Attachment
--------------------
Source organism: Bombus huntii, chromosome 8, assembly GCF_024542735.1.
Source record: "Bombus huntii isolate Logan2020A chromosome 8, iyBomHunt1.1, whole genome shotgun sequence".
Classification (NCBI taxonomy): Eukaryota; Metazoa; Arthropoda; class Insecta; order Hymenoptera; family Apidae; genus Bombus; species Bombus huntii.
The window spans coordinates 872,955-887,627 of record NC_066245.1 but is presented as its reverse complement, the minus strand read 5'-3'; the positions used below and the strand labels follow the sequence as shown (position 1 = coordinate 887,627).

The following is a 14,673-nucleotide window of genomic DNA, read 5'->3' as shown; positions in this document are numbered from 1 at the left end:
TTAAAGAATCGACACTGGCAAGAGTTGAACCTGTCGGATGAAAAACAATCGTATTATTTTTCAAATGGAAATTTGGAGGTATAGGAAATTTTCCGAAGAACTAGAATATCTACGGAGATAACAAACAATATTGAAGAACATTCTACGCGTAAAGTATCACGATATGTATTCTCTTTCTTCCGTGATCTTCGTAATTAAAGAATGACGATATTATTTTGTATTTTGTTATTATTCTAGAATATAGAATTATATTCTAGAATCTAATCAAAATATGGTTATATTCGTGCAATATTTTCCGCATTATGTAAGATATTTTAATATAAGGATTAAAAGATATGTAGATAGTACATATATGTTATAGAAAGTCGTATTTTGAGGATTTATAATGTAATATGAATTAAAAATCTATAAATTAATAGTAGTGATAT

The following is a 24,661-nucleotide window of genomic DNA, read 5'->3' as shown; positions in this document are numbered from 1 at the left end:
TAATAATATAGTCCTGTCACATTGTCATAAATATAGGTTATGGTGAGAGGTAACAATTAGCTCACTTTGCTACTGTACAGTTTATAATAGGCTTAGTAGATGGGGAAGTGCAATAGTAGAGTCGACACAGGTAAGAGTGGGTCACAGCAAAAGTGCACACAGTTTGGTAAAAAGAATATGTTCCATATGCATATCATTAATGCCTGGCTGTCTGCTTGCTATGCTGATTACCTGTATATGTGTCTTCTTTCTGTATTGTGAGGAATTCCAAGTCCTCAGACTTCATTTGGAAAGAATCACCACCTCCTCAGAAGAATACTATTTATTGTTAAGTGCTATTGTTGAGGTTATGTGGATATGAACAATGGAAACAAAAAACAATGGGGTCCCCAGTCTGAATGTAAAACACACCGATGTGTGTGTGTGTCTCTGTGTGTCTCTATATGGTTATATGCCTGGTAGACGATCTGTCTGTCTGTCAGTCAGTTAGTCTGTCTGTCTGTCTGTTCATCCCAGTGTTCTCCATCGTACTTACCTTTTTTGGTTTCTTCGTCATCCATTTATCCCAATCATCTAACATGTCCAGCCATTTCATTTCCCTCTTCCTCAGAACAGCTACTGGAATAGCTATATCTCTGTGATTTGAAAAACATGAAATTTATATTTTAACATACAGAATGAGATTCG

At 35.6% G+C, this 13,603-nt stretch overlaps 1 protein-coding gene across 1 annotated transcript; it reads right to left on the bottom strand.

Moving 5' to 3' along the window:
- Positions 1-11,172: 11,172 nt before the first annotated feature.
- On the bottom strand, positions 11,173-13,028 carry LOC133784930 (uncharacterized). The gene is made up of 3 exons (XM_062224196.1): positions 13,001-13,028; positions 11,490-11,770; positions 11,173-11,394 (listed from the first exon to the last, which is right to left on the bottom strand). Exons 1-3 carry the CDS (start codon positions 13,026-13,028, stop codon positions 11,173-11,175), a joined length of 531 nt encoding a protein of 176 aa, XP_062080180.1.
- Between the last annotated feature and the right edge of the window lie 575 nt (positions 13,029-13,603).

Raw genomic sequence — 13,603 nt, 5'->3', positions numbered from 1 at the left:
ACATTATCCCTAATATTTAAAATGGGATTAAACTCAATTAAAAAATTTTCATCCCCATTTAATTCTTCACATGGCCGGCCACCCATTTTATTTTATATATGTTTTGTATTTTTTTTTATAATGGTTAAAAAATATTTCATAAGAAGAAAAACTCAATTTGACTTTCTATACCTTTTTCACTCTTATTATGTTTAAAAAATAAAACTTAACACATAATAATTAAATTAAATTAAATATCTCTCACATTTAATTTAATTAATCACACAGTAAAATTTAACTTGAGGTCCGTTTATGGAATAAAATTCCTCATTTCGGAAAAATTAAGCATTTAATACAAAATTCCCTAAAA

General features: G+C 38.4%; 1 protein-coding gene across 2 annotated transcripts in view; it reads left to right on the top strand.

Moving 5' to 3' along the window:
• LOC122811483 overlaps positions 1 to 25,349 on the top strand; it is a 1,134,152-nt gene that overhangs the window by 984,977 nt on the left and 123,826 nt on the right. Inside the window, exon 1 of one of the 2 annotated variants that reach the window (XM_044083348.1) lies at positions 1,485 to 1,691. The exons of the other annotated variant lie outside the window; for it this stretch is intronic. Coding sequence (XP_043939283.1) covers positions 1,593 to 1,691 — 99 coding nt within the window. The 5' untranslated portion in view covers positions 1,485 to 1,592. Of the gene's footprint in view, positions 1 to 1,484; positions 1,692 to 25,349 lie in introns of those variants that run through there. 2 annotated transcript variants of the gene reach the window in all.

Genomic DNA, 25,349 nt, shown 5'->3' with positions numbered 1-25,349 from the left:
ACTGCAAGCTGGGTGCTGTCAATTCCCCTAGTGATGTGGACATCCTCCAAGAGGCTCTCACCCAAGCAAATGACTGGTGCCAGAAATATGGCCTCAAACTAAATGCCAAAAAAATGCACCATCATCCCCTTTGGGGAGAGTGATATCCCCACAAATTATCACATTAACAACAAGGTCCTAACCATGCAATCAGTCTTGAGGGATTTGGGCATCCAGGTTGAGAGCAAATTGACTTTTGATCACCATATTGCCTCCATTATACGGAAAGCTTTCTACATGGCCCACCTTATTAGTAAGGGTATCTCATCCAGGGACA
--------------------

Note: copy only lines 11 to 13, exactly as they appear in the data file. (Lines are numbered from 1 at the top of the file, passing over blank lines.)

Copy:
- Positions 1-11,172: 11,172 nt before the first annotated feature.
- On the bottom strand, positions 11,173-13,028 carry LOC133784930 (uncharacterized). The gene is made up of 3 exons (XM_062224196.1): positions 13,001-13,028; positions 11,490-11,770; positions 11,173-11,394 (listed from the first exon to the last, which is right to left on the bottom strand). Exons 1-3 carry the CDS (start codon positions 13,026-13,028, stop codon positions 11,173-11,175), a joined length of 531 nt encoding a protein of 176 aa, XP_062080180.1.
- Between the last annotated feature and the right edge of the window lie 575 nt (positions 13,029-13,603).